At what price will it hit $1 trillion valuation?

Prices of bitcoin once again neared the $50,000 level as it hit a fresh all-time high of $49,950.93 on Tuesday after iPhone-maker Apple Inc became the latest major company to allow bitcoin dealings on its network.

A Mint report on Monday said that bitcoin and a few other popular cryptocurrencies can now be used for payments using the Apple Pay app.

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The world’s oldest and the biggest cryptocurrency traded in a price range of $47,088.84-49,950.93 over the past 24 hours, giving it a market valuation of $930 billion at its peak. On 14 February, bitcoin had hit a high of $49,695. The digital asset was trading at $49,032, up 4% at around 1.45pm IST on Tuesday.

With a circulating supply of 18,630,131 bitcoins, the cryptocurrency will hit a market capitalization of $1 trillion at around $53,650 levels.

In comparison, the world’s biggest company, Apple, commands a market valuation of over $2.20 trillion, followed by Saudi Aramco (2.03 trillion, Microsoft ($1.80 trillion) and Amazon (1.60 trillion), as of Monday market closing.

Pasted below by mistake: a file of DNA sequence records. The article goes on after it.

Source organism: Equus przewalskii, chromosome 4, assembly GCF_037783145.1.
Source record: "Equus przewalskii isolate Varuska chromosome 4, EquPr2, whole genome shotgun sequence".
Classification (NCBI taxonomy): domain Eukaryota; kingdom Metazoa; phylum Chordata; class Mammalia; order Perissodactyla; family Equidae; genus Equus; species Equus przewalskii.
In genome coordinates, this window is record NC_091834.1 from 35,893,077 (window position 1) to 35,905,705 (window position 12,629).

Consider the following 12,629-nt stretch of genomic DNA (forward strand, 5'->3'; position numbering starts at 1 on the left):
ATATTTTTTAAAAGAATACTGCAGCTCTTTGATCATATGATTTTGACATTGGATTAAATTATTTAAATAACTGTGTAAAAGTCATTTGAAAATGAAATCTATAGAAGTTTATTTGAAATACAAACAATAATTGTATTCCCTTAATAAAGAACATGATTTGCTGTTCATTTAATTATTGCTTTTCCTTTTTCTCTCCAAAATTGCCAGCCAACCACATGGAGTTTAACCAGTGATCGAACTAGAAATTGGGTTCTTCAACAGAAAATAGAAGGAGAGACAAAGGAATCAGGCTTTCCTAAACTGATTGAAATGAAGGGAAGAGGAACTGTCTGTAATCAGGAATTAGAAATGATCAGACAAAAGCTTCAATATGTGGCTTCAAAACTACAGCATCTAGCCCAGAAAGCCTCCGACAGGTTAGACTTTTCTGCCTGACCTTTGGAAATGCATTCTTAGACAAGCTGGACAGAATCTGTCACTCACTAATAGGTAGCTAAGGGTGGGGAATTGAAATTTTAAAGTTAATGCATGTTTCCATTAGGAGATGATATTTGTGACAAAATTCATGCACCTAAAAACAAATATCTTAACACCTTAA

Prices of bitcoin have been on a tear in recent times, logging a nearly 50% rise over the past 14 days, after some of the major financial institutions such as BlackRock, BNY Mellon, MasterCard disclosed their plans to enter the cryptocurrency arena.

Recently, Tesla also disclosed its $1.5 billion holdings in bitcoin, which sent prices soaring around 18% in a day.

“In the last 24 hours, we saw the new all-time high in the price of bitcoin. This time the high cannot be attributed to a single source or news but more in terms of global demand. This news was more in terms of looking at bitcoin as a mode of payment against how it happened during last week, where it was strongly getting considered as a hedge and asset class diversification,” said Sathvik Vishwanath, co-founder and CEO, Unocoin, a crypto exchange.

Meanwhile, the Indian crypto market continued to see speculation about the future of the industry with news of ordinance routes taken by Parliament to fasten the regulations and restrictions for cryptocurrencies, including bitcoin.

“While some of the document talks about private cryptocurrencies would not be allowed, the definition of private cryptocurrency is not publicly explained in any document. In the following week, the premium that used to exist in India for cryptocurrencies does not seem to exist, but on the other hand, there is no panic selling either,” Vishwanath added.

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